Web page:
How To Do a VHF SOTA Activation

The Summits On The Air (SOTA) program has really taken off in North America. SOTA originated in the UK in 2002, so it took a little while for it to make it across the Atlantic to this continent. The basic idea of SOTA is to operate from a designated list of summits or to work other radio operators when they activate the summits. The list of designated summits are assigned scoring points based on elevation and there are scoring systems for both activators (radio operators on a summit) and chasers (radio operators working someone on a summit). See this blog posting for links to tons of information.

Most of the operating is on the HF bands but there are quite a few VHF contacts on SOTA. Obviously, HF has the advantage of being able to work longer distances without too much trouble. Typically, the HF station is your classic portable QRP rig, portable antenna and battery power. (A portable power source is required and the use of fossil fuels is prohibited.) Being a VHF enthusiast, I prefer the challenge of making contacts above 50 MHz, so my SOTA contacts are usually on 2 Meters or 70 cm.

HT with half wave

Handheld radio with 1/2-wave antenna

My basic VHF SOTA station is a handheld FM transceiver with a ½-wave telescoping antenna. The standard rubber duck on a handheld transceiver (HT) is generally a poor radiator so using a ½-wave antenna is a huge improvement. This simple station is an easy addition to my normal hiking routine…just stuff the HT and antenna in my backpack along with the usual hiking essentials and head for the summit.

To count as a SOTA activation, you need to make a minimum of 4 contacts from the summit. If I am hiking a summit within range of a major city, I can usually just make some random contacts by calling CQ on the National Simplex Calling Frequency, 146.52 MHz. However, operating in more remote areas requires a little more planning. I’d hate to hike all that way and come up short on the required contacts, so I use a few tactics to rustle up some VHF contacts. Of course, I will post my planned activation on the SOTAwatch site in advance, to let people know that I’ll be on the air. While this goes out worldwide, it may not reach the right radio amateurs within VHF range. The next thing I do is send an email to some of VHF-equipped hams I know will be within range. Many people respond to such a request to work a summit, even if they are active in SOTA. When on the summit, my first call is on 146.52 MHz or some other popular simplex frequency. If I don’t raise anyone there, I will make a call on a few of the 2M repeaters in the area to see if someone will come over to “five two” to make a contact. SOTA does not recognize repeater contacts but it is OK to solicit simplex contacts using a repeater. These techniques and a little patience have always gotten me at least four contacts, and usually quite a few more.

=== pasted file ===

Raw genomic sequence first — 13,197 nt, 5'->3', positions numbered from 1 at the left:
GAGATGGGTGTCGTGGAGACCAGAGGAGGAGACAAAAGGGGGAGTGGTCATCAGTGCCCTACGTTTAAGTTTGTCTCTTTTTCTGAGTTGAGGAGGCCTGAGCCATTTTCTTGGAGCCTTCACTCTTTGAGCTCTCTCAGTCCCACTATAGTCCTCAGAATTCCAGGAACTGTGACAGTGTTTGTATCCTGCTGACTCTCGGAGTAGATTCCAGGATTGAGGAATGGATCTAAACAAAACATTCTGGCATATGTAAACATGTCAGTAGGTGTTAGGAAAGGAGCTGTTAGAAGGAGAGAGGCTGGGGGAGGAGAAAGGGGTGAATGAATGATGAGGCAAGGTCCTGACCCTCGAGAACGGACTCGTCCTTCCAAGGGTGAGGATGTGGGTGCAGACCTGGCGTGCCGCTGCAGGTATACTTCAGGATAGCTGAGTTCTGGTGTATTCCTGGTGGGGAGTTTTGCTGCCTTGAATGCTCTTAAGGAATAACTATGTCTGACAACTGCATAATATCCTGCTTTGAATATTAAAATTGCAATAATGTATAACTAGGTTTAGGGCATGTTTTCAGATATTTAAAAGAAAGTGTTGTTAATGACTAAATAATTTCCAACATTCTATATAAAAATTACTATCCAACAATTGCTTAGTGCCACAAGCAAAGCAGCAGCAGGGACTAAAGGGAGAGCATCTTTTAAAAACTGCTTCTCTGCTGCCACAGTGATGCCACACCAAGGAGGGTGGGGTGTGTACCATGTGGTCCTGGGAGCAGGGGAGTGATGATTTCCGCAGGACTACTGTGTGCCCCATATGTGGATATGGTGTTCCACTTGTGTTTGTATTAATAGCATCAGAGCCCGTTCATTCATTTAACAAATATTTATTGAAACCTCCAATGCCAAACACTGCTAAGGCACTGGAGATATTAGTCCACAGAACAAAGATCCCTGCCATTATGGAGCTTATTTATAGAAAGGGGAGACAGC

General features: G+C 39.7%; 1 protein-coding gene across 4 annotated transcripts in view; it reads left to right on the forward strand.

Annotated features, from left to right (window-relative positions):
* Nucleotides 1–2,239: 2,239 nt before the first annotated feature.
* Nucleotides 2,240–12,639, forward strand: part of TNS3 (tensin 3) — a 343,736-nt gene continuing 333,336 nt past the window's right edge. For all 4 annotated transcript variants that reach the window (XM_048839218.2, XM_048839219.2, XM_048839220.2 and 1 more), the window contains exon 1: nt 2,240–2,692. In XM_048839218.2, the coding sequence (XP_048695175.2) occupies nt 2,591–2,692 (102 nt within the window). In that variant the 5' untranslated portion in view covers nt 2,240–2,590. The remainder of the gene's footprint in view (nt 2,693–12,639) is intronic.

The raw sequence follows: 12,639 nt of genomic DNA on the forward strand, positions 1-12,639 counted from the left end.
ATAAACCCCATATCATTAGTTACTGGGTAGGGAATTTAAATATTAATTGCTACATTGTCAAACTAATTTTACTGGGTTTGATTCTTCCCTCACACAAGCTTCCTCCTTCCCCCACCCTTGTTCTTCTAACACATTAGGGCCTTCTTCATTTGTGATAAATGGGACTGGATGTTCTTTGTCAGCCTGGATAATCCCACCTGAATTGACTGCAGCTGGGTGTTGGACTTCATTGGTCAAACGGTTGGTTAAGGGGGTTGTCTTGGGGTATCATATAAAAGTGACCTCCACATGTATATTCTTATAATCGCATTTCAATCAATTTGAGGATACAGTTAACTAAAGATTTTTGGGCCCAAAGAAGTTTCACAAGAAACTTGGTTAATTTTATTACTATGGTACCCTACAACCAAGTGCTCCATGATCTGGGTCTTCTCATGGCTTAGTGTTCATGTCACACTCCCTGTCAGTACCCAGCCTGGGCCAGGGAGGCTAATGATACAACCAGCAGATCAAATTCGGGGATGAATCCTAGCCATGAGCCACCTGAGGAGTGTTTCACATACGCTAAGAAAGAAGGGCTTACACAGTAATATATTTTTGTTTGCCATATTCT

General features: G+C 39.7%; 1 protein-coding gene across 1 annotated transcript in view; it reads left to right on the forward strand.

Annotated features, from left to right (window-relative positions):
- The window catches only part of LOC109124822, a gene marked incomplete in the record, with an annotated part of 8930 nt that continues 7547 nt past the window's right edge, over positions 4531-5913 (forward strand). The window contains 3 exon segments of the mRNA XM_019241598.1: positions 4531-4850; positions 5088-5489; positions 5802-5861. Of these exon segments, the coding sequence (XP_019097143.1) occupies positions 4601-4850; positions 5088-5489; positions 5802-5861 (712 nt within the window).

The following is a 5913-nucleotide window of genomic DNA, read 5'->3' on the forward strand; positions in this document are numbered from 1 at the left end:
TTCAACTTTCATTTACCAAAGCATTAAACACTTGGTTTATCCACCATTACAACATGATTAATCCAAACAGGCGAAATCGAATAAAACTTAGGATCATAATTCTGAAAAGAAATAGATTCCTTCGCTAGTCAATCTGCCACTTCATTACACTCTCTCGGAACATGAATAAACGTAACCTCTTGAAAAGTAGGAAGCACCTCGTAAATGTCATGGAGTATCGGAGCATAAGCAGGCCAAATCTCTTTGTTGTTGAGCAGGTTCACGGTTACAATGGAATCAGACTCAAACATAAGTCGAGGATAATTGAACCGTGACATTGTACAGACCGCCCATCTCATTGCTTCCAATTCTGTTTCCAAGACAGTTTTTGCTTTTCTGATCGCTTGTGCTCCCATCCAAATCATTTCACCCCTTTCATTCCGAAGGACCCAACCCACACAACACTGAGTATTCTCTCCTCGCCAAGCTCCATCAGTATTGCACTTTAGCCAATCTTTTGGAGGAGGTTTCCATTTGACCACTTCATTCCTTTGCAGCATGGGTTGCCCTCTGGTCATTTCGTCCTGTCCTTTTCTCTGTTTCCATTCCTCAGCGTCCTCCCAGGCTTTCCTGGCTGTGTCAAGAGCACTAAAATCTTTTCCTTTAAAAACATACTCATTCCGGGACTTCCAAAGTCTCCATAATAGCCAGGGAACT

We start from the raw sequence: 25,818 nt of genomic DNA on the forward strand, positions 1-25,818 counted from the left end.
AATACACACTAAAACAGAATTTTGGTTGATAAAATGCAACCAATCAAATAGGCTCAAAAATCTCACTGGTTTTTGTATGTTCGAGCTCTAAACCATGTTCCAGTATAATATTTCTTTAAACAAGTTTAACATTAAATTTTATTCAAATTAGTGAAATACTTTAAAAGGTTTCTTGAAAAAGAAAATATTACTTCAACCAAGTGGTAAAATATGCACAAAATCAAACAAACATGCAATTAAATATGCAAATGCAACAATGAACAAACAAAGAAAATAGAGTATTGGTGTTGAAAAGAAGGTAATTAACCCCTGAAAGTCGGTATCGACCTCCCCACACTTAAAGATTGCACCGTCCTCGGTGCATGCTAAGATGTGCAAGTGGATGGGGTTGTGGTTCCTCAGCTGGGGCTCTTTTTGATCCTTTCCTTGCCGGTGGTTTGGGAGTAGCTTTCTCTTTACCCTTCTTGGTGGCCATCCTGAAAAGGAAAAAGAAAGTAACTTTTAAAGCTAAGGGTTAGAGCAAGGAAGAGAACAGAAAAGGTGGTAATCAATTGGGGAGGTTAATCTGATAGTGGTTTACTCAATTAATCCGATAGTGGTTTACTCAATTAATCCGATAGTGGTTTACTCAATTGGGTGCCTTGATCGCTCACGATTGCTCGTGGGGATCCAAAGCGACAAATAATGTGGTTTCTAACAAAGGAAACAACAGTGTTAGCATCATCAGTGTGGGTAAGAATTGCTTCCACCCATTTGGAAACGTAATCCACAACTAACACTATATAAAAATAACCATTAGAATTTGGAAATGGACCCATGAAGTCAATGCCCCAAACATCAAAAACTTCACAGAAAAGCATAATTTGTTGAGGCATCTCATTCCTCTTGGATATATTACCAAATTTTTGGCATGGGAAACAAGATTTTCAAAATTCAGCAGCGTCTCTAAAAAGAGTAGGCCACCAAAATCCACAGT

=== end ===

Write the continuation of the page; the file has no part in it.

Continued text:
K0NR on Sneffels

K0NR operating with 2M yagi antenna on Mt Sneffels

The omnidirectional antenna of the basic VHF SOTA station will make some contacts, adding some antenna gain can really help your signal. There are a number of compact directional antennas that are easy to take hiking. Elk Antennas makes a log-periodic antenna that covers 2 Meters and 70 cm. Another popular antenna is the 2 Meter / 70 cm Yagi antenna made by Arrow Antenna. These antennas are lightweight and assemble/dissemble easily, which is important to hiking radio operators.

So far, most of the SOTA VHF activity in North America is on on 2m FM, the utility mode. Everyone seems to have a 2m HT, so tossing it in a backpack and heading out is a natural thing to do. Using my FT-817, I have made some VHF contacts on CW and SSB. See this posting about a recent SSB activation. These modes are much efficient than FM and the station on the other end is likely to be a big weak-signal station. Nothing like a big gun station with huge antennas to help pull your QRP signal out of the noise! I expect the use of CW and SSB to increase on VHF as SOTA becomes more popular. While FM activity uses vertical polarization (antenna elements are vertical), most SSB/CW activity uses horizontal polarization (antenna elements are horizontal).

Summits On The Air is a great way to take ham radio outdoors. So get off the couch, find a summit and have some fun with ham radio.

See my other SOTA postings here.

73, Bob K0NR

K0NR June VHF Contest 2013

My award certificate for the 2013 ARRL June VHF Contest arrived in the mail this past week. The new VHF contest certificates look great, don’t you think? Nice job, ARRL!  Similar to other years, I operated from the family cabin at 9600 feet elevation in DM78 near Trout Creek Pass with temporary antennas (see my previous blog posting.) I knew that I scored OK in the contest but I’ve had higher scores in the past. The June VHF results article is a good summary of the national activity.

2013 June VHF0002